Islands Trust Conservancy contributes funds to protect KELÁ_EKE Kingfisher Forest on SDȺY¸ES/North Pender Island


Lək̓ ʷəŋən, METULIYE/Victoria, B.C.With one week left to double the impact of donations made to the protection of KELÁ_EKE Kingfisher Forest, Islands Trust Conservancy has shown their support. 


With just seven days left to raise an additional $100,000 to meet their $200,000 fundraising target, Islands Trust Conservancy has announced an Opportunity Fund grant of $5,000 to help Raincoast Conservation Foundation and the Pender Islands Conservancy Association protect 18 hectares (44.5 acres) of land known as KELÁ_EKE Kingfisher Forest on North Pender Island. Thanks to the generosity of an anonymous donor and the Sitka Foundation this donation will be matched, making it a $10,000 contribution towards the protection of this forest.

Aerial view of KELÁ_EKE Kingfisher Forest on SDȺY¸ES/Pender Island
Aerial view of KELÁ_EKE Kingfisher Forest on SDȺY¸ES/Pender Island. Credit: Alex Harris.


Supporting community-based conservation efforts is vital if we are to reduce biodiversity loss on the islands in the Salish Sea,” says Kate-Louise Stamford, Chair of the Islands Trust Conservancy Board. “More than 200 individuals have contributed to Islands Trust Conservancy’s Opportunity Fund since it was started in 2005. This generosity allows us to support campaigns on the islands when it is needed most.”

“This $5,000 contribution is a welcome gift that will certainly help us to meet our fundraising goal. What’s more, it is a demonstration of Islands Trust Conservancy’s support of the protection of KELÁ_EKE Kingfisher Forest. Islands Trust Conservancy is a regional land trust focused on safeguarding the lands and waters of the Salish Sea. It is staffed by biologists who intimately know and understand the condition of Coastal Douglas-fir forests and associated habitats. To have their support is more than a financial milestone, it is a recognition of the ecological value of this 45 acre habitat at the edge of the Salish Sea.” – Shauna Doll, Gulf Islands Forest Project Coordinator, Raincoast Conservation Foundation.


Since launching this matching campaign, Raincoast Conservation Foundation and the Pender Islands Conservancy Association have raised nearly $90,000 in donations from individuals and small businesses, mostly based around the Salish Sea.


Belted Kingfisher sits on a dock piling in the Salish Sea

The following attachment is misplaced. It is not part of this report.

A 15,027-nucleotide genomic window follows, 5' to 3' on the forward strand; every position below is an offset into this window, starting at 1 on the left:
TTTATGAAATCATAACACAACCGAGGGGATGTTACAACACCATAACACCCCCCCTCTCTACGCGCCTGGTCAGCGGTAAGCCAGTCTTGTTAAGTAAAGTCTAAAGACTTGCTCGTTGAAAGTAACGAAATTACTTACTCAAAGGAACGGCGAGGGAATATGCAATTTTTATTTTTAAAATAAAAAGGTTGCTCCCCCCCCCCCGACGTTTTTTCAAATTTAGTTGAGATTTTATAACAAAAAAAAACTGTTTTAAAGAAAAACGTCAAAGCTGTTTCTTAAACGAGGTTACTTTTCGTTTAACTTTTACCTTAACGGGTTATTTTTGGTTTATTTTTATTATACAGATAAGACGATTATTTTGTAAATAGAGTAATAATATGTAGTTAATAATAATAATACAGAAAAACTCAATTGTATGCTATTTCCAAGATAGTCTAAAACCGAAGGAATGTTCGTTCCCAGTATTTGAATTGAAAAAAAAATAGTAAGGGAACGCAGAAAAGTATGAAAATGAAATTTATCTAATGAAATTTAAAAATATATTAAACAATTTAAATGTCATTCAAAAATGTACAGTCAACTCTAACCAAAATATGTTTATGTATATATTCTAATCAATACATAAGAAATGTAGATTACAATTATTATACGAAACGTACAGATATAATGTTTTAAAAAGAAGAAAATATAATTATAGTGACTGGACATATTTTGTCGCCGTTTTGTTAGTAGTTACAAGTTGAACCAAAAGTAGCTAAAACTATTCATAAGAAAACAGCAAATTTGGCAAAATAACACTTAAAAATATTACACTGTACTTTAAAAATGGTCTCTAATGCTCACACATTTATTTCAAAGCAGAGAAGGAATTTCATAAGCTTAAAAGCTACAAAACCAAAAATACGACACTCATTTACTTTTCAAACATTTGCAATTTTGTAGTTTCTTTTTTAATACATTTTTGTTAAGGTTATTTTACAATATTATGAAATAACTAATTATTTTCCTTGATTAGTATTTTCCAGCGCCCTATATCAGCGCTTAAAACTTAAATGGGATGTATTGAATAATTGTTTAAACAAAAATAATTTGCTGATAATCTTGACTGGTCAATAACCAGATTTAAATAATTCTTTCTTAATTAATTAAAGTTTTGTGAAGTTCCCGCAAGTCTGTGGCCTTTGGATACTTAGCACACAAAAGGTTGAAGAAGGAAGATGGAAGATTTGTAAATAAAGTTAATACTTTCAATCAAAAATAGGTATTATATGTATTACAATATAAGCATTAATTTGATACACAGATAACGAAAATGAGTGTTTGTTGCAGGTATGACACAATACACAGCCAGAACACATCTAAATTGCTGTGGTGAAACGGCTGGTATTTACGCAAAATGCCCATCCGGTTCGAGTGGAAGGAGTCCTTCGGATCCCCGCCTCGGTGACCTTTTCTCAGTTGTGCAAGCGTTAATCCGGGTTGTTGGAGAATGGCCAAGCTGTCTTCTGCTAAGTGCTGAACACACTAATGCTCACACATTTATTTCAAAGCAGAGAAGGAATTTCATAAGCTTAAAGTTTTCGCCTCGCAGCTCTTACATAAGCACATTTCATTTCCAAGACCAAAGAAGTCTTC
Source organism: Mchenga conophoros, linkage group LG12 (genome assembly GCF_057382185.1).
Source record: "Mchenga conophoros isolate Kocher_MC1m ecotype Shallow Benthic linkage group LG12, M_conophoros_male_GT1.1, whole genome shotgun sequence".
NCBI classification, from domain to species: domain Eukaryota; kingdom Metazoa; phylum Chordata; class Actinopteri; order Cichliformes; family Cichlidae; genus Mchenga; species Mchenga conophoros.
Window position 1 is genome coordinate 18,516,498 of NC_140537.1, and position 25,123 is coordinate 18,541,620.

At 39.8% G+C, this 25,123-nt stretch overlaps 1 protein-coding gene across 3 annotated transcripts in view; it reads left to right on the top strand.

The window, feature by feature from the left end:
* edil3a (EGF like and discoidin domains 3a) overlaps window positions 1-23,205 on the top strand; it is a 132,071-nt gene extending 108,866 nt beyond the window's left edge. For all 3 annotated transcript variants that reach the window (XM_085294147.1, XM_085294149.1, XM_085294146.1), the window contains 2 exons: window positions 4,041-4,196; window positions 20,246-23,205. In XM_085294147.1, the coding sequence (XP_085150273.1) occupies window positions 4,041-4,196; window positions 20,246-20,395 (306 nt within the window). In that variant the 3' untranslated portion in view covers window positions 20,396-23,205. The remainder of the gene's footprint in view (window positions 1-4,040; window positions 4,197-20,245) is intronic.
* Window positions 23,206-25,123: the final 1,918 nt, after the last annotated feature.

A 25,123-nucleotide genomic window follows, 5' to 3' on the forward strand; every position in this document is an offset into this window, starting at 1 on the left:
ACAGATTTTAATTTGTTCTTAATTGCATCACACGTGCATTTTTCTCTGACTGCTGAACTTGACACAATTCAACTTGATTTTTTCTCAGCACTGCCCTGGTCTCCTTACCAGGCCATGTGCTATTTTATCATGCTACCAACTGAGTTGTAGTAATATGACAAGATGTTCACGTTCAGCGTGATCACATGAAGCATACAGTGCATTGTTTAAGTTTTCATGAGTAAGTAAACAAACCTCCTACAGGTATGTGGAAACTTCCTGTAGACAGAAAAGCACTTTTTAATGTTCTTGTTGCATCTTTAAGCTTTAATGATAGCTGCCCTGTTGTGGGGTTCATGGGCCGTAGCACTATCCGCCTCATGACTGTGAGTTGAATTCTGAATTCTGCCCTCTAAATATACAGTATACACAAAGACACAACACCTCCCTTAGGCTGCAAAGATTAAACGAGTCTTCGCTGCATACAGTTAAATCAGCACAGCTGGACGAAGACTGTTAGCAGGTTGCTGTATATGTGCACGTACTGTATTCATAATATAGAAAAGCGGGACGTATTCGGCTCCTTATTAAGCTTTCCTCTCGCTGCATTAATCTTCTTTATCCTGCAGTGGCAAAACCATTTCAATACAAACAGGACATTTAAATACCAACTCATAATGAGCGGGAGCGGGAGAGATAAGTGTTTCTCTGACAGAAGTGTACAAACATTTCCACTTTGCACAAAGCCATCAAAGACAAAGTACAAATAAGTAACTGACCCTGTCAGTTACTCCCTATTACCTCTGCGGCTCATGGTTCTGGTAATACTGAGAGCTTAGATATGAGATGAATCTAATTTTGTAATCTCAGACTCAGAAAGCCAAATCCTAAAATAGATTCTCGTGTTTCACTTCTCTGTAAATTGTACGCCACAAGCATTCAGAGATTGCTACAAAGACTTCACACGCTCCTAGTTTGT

Belted Kingfisher in the Salish Sea. Credit: Kristine Mayes

“Islands Trust Conservancy has been a long-time supporter of ecosystem conservation on Pender Island, most notably through their commitment to land protection via conservation covenants and nature reserves. As a co-manager on many of these protected lands in our community, the Pender Islands Conservancy has enjoyed a strong and collaborative working relationship with Islands Trust Conservancy that has spanned decades. We are grateful for Islands Trust Conservancy’s support for our efforts to protect KELÁ_EKE Kingfisher Forest as it symbolizes our continuing shared commitment to the protection of Coastal Douglas-fir ecosystems and their diverse habitats on these unique islands in the Salish Sea.” – Erin O’Brien, Ecology and Conservation Director, Pender Islands Conservancy Association.


All donations made to the protection of KELÁ_EKE Kingfisher Forest will be doubled until June 8th (World Oceans Day). Individuals who are interested in making a donation are encouraged to visit Pender Islands Conservancy or Raincoast Conservation Foundation fundraising pages below:

Pender Islands Conservancy:

Raincoast Conservation Foundation:


About the Islands Trust Conservancy Opportunity Fund Grant

The purpose of Islands Trust Conservancy’s Opportunity Fund is to support timely opportunities to protect biodiversity in the Islands Trust Area. The Opportunity Fund provides support for ‘hard to fundraise’ costs associated with land protection and can be used to leverage increased donations to land acquisition projects. Since 2005 more than 200 donors have contributed $200,000+ to the Opportunity Fund, enabling Islands Trust Conservancy to distribute 28 grants that have helped protect more than 530 hectares of land across the islands in the Salish Sea.


Quick Facts

  • Currently only 19% of land in the North Pender Island Local Trust Area is protected, despite having high biodiversity values.
  • Islands Trust Conservancy protects natural landscapes across the Islands Trust region. The support of individuals and partners has helped to protect more than 1,365 ha of land within 32 nature reserves and 79 conservation covenants on islands in the Salish Sea.
  • More than 65% of land on islands in the Salish Sea are privately owned – meaning that individual landowners’ voluntary conservation actions are critical to protecting biodiversity and addressing impacts from climate change in the region.
  • B.C. is the most biologically diverse province in Canada– but it also has the largest number of species under threat of extinction.
    • Nearly 300 species are listed as being at risk of extinction in the Islands Trust Area, representing 25% of rare species found in BC. Protecting habitat is one of the best ways to prevent species from becoming extinct and aids in the recovery of those species currently at risk.


About Islands Trust Conservancy

Islands Trust Conservancy is the conservation land trust for over 450 islands of the Salish Sea and is a part of Islands Trust. Since 1990, Islands Trust Conservancy has protected more than 110 properties, covering more than 1,365 hectares of island ecosystems. This success is thanks to the vision, support, and generosity of donors and partners. Learn more online at


Press Assets

Logos for all parties named in this release and high resolution images have been made available to download online.

Please use only in the images identified in the Islands Trust Conservancy Media Assets gallery in support of this story with credit to appropriate authors (in file name).